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Genome

Princeton University Scientists Demonstrate Path to Linking the Genome to Healthy Tissues and Disease

Dr. Barbara Engelhardt

Princeton, NJ, October 25, 2017 — Rachel Nuwer reports that our genomes help to determine who we are — the countless variations between individuals that encode the complexity of tissues and functions throughout the body.

Since scientists first decoded a draft of the human genome more than 15 years ago, many questions have lingered, two of which have been addressed in a major new study co-led by a Princeton University computer scientist:

  • Is it possible, despite the complexity of billions of bits of genetic information and their variations between people, to develop a mechanistic model for how healthy bodies function?
  • Furthermore, can this model be used to understand how certain diseases emerge?

On Oct. 11, scientists came the closest yet to delivering an answer of “yes.” Continue reading

Princeton University Researchers Flag Hundreds of New Genes That Could Contribute to Autism

PrincetonPrinceton, NJ, August 22, 2016 — Adam Hadhazy in Princeton University’s Office of Engineering Communications writes that investigators eager to uncover the genetic basis of autism could now have hundreds of promising new leads thanks to a study by Princeton University and Simons Foundation researchers.

In the first effort of its kind, the research team developed a machine-learning program that scoured the whole human genome to predict which genes may contribute to autism spectrum disorder (ASD).

The results of the program’s analyses — a rogue’s gallery of 2,500 candidate genes — vastly expand on the 65 autism-risk genes currently known. Continue reading

Scientists Announce Plans for Synthetic Human Genomes; Could Revolutionize Biotechnology

Genome 1Washington, DC, June 3, 2016 ― Joel Achenbach reports in The Washington Post that three weeks ago, 130 scientists, entrepreneurs and policy leaders held an invitation-only, closed-door meeting at Harvard University to discuss an ambitious plan to create synthetic human genomes.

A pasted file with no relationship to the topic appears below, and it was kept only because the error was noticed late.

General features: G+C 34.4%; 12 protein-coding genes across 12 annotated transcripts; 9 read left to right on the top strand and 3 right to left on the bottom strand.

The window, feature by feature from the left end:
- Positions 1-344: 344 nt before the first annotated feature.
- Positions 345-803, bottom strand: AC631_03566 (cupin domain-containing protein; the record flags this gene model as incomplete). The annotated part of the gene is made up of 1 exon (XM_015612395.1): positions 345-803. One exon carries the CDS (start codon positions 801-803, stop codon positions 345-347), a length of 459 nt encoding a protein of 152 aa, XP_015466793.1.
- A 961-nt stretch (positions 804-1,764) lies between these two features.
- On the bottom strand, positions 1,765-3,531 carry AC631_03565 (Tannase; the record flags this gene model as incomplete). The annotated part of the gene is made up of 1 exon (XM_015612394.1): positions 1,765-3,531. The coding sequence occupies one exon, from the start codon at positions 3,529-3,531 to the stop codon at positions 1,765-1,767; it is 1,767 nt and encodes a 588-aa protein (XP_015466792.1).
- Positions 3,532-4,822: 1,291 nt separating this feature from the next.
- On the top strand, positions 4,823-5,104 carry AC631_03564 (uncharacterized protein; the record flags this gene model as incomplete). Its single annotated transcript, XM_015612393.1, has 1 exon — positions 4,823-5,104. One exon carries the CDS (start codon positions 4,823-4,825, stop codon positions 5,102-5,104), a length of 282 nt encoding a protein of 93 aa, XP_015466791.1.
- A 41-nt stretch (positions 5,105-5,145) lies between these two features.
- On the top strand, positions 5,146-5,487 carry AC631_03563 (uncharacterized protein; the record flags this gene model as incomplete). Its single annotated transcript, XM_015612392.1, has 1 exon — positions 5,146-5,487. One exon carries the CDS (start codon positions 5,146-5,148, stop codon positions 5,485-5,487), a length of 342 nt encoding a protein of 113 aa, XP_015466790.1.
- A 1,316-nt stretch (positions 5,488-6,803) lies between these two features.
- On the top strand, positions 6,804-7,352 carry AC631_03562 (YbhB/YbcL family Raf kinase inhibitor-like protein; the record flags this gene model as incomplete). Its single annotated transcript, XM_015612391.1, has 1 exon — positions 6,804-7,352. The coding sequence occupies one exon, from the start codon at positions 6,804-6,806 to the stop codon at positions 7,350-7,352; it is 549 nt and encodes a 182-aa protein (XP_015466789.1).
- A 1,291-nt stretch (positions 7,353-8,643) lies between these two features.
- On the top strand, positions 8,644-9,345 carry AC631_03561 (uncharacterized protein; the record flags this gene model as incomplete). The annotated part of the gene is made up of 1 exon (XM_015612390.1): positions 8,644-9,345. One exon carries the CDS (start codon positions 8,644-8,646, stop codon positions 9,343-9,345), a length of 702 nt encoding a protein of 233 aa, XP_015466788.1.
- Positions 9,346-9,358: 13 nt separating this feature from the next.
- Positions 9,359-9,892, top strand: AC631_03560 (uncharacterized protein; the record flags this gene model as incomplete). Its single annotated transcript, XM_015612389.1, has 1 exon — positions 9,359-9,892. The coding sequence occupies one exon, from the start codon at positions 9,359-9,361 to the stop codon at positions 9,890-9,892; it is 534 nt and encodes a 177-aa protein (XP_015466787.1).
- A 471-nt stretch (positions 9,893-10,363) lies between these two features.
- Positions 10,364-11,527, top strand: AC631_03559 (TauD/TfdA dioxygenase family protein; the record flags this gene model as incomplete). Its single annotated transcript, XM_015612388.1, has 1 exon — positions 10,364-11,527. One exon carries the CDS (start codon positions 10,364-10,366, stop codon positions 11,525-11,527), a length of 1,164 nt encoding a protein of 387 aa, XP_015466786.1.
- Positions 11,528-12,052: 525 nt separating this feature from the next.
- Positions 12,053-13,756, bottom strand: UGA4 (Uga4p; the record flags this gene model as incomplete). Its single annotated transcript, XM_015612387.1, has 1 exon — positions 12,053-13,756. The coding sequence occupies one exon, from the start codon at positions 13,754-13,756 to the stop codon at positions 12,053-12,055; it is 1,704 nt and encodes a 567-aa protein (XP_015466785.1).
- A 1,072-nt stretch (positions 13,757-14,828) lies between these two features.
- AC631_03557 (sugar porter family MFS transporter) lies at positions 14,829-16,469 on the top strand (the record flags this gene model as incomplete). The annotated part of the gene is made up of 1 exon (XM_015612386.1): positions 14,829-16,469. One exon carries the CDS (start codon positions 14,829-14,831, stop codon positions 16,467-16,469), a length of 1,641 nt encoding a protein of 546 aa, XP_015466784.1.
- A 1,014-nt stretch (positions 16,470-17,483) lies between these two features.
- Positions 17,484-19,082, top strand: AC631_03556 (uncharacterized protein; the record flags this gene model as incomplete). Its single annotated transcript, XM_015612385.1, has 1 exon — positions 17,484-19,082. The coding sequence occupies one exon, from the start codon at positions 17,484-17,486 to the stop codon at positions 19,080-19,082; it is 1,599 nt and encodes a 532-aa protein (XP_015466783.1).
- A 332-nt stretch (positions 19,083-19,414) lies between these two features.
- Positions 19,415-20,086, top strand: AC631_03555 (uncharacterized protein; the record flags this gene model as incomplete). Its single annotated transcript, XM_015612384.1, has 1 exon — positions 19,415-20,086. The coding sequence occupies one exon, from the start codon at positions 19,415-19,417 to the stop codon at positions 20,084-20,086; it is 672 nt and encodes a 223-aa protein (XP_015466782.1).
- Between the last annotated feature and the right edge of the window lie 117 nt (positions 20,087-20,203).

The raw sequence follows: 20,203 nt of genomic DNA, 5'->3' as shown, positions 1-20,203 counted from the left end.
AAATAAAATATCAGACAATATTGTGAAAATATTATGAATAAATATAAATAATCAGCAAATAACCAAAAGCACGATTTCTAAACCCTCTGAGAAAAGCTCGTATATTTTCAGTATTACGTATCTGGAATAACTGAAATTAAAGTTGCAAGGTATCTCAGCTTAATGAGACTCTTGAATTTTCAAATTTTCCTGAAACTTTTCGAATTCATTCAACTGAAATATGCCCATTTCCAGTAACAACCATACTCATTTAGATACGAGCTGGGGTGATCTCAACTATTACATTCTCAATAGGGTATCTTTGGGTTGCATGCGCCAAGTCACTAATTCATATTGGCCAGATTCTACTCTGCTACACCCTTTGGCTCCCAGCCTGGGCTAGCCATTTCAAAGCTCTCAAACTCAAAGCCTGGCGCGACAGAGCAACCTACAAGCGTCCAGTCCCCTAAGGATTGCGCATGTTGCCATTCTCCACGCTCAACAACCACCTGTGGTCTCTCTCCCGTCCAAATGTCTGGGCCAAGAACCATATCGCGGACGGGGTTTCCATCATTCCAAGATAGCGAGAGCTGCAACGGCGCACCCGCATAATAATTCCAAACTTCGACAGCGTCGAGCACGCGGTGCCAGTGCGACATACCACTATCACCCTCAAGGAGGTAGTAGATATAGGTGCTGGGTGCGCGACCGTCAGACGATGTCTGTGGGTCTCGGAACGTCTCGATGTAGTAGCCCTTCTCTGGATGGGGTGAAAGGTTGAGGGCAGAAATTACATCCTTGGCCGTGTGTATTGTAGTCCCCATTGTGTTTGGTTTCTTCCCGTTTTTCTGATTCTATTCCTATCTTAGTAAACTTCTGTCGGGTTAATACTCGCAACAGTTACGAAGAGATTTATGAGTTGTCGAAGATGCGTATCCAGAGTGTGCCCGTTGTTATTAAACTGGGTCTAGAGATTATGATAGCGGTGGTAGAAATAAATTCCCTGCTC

Now, after a flurry of criticism over the secrecy of the effort, the participants have published their idea, declaring that they’re launching a project to radically reduce the cost of synthesizing genomes — a potentially revolutionary development in biotechnology that could enable technicians to grow human organs for transplantation.

The proposal, published Thursday in the journal Science, is the latest sign that biotechnology is going through a rapidly advancing but ethically fraught period. Continue reading

NIH Genome Sequencing Program Targets the Genomic Bases of Common, Rare Disease

Bethesda, MD, February 1, 2016 ― The National Institutes of Health (NIH) will fund a set of genome sequencing and analysis centers whose research will focus on understanding the genomic bases of common and rare human diseases.

The National Human Genome Research Institute (NHGRI), part of NIH, today launched the Centers for Common Disease Genomics (CCDG), which will use genome sequencing to explore the genomic contributions to common diseases such as heart disease, diabetes, stroke and autism. Continue reading

NIH Genome Sequencing Program Targets the Genomic Bases of Common, Rare Disease

Genome colorBethesda, MD, January 15, 2016 ― The National Institutes of Health (NIH)yesterday announced it will fund a set of genome sequencing and analysis centers whose research will focus on understanding the genomic bases of common and rare human diseases.

The National Human Genome Research Institute (NHGRI), part of NIH, today launched the Centers for Common Disease Genomics (CCDG), which will use genome sequencing to explore the genomic contributions to common diseases such as heart disease, diabetes, stroke and autism. Continue reading